REvil ransomware gang cheats its own affiliates to steal the latter's cut of the ransom, keeping the entire payment from the victim.
REvil Ransomware Gang Cheats Affiliates
It turns out that the notorious cybercriminal group based in Russia is even fooling their affiliates during their ransomware operations to avoid providing any payment cuts to other groups.
As per Bleeping Computer, the scheme of REvil has been the talk of the town at least in underground forums.
It comes as some former partners of the Russian ransomware gang revealed their ill experience with the criminal minds.
However, malware devs and cybersecurity researchers only confirmed the game plan pattern of REvil in its ransomware operations recently, which refrain collaborators from earning their cut.
REvil Ransomware Group
The notorious Russian ransomware gang that goes by the names REvil and Sodinokib first attacked firms last 2019.
In 2021, the ransomware group was able to orchestrate massive cyberattacks that even disrupted the supply of essential goods, such as meat supply.
On top of that, the Russian gang was also behind the largest ransomware attack in terms of affected firms, which was successfully done by infiltrating the systems of popular IT provider, Kaseya.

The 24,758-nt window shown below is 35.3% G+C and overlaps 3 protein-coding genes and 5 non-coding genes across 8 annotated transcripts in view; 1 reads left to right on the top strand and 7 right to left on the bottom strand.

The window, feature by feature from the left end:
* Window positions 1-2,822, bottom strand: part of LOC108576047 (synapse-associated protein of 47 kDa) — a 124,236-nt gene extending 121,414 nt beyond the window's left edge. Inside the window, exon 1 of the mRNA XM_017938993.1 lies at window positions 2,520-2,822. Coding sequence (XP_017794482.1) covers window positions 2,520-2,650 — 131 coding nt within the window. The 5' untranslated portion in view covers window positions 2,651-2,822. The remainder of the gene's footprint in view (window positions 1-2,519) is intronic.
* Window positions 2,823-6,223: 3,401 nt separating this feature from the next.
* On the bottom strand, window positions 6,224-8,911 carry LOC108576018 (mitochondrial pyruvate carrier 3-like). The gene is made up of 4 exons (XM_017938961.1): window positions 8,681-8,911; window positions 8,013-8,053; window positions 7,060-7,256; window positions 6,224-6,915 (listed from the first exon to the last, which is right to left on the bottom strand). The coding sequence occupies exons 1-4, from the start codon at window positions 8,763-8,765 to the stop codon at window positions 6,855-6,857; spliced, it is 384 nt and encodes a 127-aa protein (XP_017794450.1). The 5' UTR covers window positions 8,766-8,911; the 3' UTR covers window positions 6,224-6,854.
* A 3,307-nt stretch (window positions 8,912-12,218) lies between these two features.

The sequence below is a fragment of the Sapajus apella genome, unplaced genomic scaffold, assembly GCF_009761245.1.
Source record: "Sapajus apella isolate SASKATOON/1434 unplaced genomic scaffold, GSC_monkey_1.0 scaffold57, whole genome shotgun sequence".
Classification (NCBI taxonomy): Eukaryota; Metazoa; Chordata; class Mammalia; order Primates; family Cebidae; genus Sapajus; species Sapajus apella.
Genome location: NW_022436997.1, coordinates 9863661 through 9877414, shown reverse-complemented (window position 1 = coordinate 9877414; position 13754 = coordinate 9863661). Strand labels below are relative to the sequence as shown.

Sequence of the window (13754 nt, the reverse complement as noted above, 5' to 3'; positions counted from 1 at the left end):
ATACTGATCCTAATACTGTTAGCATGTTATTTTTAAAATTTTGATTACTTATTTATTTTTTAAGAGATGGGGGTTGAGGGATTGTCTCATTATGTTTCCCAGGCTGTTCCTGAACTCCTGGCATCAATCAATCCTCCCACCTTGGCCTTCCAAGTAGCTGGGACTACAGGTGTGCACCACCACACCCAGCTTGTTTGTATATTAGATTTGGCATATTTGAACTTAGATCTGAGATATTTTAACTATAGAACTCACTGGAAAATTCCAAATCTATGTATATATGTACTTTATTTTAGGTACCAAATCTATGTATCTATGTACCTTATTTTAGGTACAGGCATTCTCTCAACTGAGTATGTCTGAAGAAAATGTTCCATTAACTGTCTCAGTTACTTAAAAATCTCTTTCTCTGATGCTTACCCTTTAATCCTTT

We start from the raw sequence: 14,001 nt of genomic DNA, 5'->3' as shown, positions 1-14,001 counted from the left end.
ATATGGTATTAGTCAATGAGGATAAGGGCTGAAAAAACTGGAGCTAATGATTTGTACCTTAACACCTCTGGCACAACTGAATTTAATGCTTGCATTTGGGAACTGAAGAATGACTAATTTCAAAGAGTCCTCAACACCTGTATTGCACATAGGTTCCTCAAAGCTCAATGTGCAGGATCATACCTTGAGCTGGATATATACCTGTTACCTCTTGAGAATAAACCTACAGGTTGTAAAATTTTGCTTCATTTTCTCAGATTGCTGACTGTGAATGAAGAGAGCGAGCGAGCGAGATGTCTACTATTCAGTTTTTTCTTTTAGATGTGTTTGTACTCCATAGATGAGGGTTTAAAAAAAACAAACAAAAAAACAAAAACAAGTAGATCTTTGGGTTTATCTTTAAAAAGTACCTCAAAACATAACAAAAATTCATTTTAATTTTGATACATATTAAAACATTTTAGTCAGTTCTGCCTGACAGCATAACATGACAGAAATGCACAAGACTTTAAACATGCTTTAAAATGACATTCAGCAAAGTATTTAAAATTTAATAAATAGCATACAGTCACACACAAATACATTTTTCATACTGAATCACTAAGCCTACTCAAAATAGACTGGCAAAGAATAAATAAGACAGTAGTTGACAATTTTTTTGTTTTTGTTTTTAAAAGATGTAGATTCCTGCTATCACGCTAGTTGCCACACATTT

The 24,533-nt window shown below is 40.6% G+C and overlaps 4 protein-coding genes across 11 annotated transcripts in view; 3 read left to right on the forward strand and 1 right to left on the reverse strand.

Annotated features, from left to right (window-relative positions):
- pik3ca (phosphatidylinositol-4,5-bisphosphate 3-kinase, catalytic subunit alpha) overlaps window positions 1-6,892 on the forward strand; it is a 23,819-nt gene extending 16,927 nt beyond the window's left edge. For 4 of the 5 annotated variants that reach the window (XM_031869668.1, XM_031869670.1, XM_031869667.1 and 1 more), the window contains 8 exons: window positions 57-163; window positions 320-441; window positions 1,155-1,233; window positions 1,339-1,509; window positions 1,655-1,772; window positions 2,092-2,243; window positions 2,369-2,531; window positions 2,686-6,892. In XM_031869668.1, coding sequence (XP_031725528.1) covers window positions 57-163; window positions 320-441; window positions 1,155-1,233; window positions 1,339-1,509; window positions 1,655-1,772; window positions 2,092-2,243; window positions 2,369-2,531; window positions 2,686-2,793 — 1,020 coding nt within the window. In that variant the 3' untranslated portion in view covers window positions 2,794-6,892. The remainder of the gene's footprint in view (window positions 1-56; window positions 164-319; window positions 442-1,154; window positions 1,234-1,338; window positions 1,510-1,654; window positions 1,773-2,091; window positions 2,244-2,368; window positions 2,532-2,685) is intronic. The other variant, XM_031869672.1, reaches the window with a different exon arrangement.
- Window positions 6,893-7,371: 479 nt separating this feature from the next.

To be precise, about 1,500 companies were affected by the Kaseya cyberattack.
However, after the massive attack affecting thousands of firms, the Russian ransomware gang suddenly disappeared into thin air with no online trace at all.
But it seems that the notorious ransomware gang is not stopping its operations despite the vanishing drama after the Kaseya attack.
How the REvil Backdoor Works
Security experts recently confirmed that REvil is using a backdoor and double chats to hijack its partners from getting their ransom cut, ThreatPost reported.
The head of research at the cyber security company, Advanced Intelligence, Yelisey Boguslavskiy, posted on LinkedIn that the ransomware gang devs produced a backdoor that could cheat other criminal collaborators.
The Advanced Intelligence exec further noted that the backdoor serves as a decryptor of files and other workstations, which other gangs similarly have.
However, what sets the backdoor developed by the Russian gang apart from its other counterparts is its ability to hijack affiliates.
The research head further disclosed that affiliates usually get the majority of the ransom payment, or at 70% to be exact.
The huge slice of the pie is primarily due to the fact that collaborators do the dirty work for REvil, including the infiltration of the network up to the encryption of the victim's files.
So, the backdoor of REvil allows that ransomware group to get 100% of the payment from the cyberattack victims.
This article is owned by Tech Times
Written by Teejay Boris